Ship It Post #
Oct 27, 2021
This is something that I want to turn into a full article sometime, with more details and photos.
WWOOF - World Wide Opportunities on Organic Farms
In 2019, I went WWOOFing with a friend for a week in the rural mountains of Kochi, Japan.
We volunteered at an organic farm for a week that was off-grid. Imagine living 2-3 centuries ago, where there was no electricity or running water. We didn't have a refrigerator. The toilet was in an outhouse with a hole in the floor. Business was done in a bucket of sawdust, which was kept for fertilizer. Being organic, they didn't want any chemicals in the soil from toothpaste, shampoo, and other modern amenities. We made do with natural solutions. Heat for cooking and bathing was done with wood fires.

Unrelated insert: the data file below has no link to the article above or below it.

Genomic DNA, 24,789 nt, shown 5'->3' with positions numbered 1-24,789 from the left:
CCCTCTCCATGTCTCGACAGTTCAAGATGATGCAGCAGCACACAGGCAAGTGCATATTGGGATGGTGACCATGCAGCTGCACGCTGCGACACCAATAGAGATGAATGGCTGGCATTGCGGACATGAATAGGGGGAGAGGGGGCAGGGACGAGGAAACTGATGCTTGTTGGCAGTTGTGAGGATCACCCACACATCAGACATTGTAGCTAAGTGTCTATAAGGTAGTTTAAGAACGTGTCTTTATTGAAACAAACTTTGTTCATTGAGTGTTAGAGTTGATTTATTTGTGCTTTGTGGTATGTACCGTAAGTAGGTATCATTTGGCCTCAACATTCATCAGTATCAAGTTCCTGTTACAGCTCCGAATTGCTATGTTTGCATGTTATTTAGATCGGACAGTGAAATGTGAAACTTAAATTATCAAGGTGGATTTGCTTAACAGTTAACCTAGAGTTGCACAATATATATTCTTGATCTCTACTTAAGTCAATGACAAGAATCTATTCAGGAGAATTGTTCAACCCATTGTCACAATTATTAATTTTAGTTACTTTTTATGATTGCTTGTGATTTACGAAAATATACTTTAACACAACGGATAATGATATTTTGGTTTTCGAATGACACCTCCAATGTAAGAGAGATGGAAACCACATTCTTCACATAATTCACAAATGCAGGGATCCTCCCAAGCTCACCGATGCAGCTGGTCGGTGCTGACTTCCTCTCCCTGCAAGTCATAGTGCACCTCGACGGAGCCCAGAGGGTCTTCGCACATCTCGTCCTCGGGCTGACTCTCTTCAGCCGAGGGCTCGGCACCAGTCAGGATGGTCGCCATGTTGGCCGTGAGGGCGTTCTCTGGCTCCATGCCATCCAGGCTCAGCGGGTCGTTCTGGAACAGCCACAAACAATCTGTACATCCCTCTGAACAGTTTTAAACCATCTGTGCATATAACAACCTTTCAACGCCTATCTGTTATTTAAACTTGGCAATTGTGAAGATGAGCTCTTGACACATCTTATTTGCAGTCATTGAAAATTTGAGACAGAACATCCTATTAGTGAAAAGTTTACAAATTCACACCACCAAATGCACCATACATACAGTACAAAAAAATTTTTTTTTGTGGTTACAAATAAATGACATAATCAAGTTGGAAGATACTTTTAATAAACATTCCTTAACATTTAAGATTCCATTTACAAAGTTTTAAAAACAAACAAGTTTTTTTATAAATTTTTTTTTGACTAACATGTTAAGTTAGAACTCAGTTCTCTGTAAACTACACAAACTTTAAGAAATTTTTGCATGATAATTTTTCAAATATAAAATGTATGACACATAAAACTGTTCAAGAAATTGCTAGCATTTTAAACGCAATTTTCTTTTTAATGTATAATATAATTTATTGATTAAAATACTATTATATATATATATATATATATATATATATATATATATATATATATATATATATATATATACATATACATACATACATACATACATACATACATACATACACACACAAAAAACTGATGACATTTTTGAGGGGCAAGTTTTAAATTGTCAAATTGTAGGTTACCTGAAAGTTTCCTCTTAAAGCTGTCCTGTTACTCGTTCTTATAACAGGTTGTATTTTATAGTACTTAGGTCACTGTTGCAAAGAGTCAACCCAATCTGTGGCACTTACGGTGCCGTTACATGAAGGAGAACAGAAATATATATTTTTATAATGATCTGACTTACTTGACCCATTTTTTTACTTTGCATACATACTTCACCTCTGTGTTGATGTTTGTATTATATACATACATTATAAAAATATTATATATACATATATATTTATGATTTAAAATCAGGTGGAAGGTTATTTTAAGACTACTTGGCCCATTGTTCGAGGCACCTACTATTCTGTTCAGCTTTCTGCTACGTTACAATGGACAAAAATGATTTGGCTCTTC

Each day, we did a different task to get an idea of the many different jobs that needed done:
- weeding the garden
- gathering river sediment and mixing with soil
- planting seeds
- preparing vegetables
- cutting off ends of dried zenmai
- grinding corn
- collecting taranome and cutting for meal
- chopping down trees
The family was a British man who grew up in South Africa, his Japanese wife who he met in India, and their 5-year-old daughter.
They would talk about their self-sufficient life not dependent on supply chains. The advantages of this became obvious to me with all the shortages during the pandemic.
They talked about how the healthiest food is local and seasonal. Refrigerators don't allow food to breathe. Fermentation is a natural process of preservation which is a lot healthier, and what human bodies have adapted to.
It was fun playing with the daughter. She didn't have many friends. The parents were worried about her lack of social contact while still keeping her away from the harms of modern convenience. Homeschooling isn't allowed in Japan, so they were having to make a difficult choice of what to do for her schooling.